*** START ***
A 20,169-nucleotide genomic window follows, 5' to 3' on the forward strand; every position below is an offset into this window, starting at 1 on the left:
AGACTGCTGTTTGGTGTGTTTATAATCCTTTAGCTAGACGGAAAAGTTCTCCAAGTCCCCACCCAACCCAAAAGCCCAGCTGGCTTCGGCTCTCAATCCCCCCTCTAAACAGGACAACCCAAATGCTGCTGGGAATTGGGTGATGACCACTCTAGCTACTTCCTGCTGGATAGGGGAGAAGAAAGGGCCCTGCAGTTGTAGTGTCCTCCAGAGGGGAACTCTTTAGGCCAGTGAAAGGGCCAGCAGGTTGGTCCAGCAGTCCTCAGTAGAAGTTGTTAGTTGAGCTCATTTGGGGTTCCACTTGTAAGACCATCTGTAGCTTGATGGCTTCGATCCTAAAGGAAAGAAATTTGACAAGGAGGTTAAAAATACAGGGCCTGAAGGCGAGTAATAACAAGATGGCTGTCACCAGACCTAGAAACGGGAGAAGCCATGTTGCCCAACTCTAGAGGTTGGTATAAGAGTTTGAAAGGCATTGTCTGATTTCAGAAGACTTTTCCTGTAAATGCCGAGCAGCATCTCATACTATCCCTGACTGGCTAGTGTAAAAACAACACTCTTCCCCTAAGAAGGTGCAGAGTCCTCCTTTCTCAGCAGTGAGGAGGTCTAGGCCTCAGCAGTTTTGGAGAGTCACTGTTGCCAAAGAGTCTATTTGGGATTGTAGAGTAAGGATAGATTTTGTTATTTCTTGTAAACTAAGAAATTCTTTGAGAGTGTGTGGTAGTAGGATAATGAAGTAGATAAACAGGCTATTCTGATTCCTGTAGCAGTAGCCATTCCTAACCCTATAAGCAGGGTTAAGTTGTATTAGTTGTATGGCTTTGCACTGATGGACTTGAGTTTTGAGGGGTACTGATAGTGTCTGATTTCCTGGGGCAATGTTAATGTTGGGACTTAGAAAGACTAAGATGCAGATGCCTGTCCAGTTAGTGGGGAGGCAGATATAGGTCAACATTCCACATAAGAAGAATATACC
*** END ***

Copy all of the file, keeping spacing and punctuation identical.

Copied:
A 20,169-nucleotide genomic window follows, 5' to 3' on the forward strand; every position below is an offset into this window, starting at 1 on the left:
AGACTGCTGTTTGGTGTGTTTATAATCCTTTAGCTAGACGGAAAAGTTCTCCAAGTCCCCACCCAACCCAAAAGCCCAGCTGGCTTCGGCTCTCAATCCCCCCTCTAAACAGGACAACCCAAATGCTGCTGGGAATTGGGTGATGACCACTCTAGCTACTTCCTGCTGGATAGGGGAGAAGAAAGGGCCCTGCAGTTGTAGTGTCCTCCAGAGGGGAACTCTTTAGGCCAGTGAAAGGGCCAGCAGGTTGGTCCAGCAGTCCTCAGTAGAAGTTGTTAGTTGAGCTCATTTGGGGTTCCACTTGTAAGACCATCTGTAGCTTGATGGCTTCGATCCTAAAGGAAAGAAATTTGACAAGGAGGTTAAAAATACAGGGCCTGAAGGCGAGTAATAACAAGATGGCTGTCACCAGACCTAGAAACGGGAGAAGCCATGTTGCCCAACTCTAGAGGTTGGTATAAGAGTTTGAAAGGCATTGTCTGATTTCAGAAGACTTTTCCTGTAAATGCCGAGCAGCATCTCATACTATCCCTGACTGGCTAGTGTAAAAACAACACTCTTCCCCTAAGAAGGTGCAGAGTCCTCCTTTCTCAGCAGTGAGGAGGTCTAGGCCTCAGCAGTTTTGGAGAGTCACTGTTGCCAAAGAGTCTATTTGGGATTGTAGAGTAAGGATAGATTTTGTTATTTCTTGTAAACTAAGAAATTCTTTGAGAGTGTGTGGTAGTAGGATAATGAAGTAGATAAACAGGCTATTCTGATTCCTGTAGCAGTAGCCATTCCTAACCCTATAAGCAGGGTTAAGTTGTATTAGTTGTATGGCTTTGCACTGATGGACTTGAGTTTTGAGGGGTACTGATAGTGTCTGATTTCCTGGGGCAATGTTAATGTTGGGACTTAGAAAGACTAAGATGCAGATGCCTGTCCAGTTAGTGGGGAGGCAGATATAGGTCAACATTCCACATAAGAAGAATATACC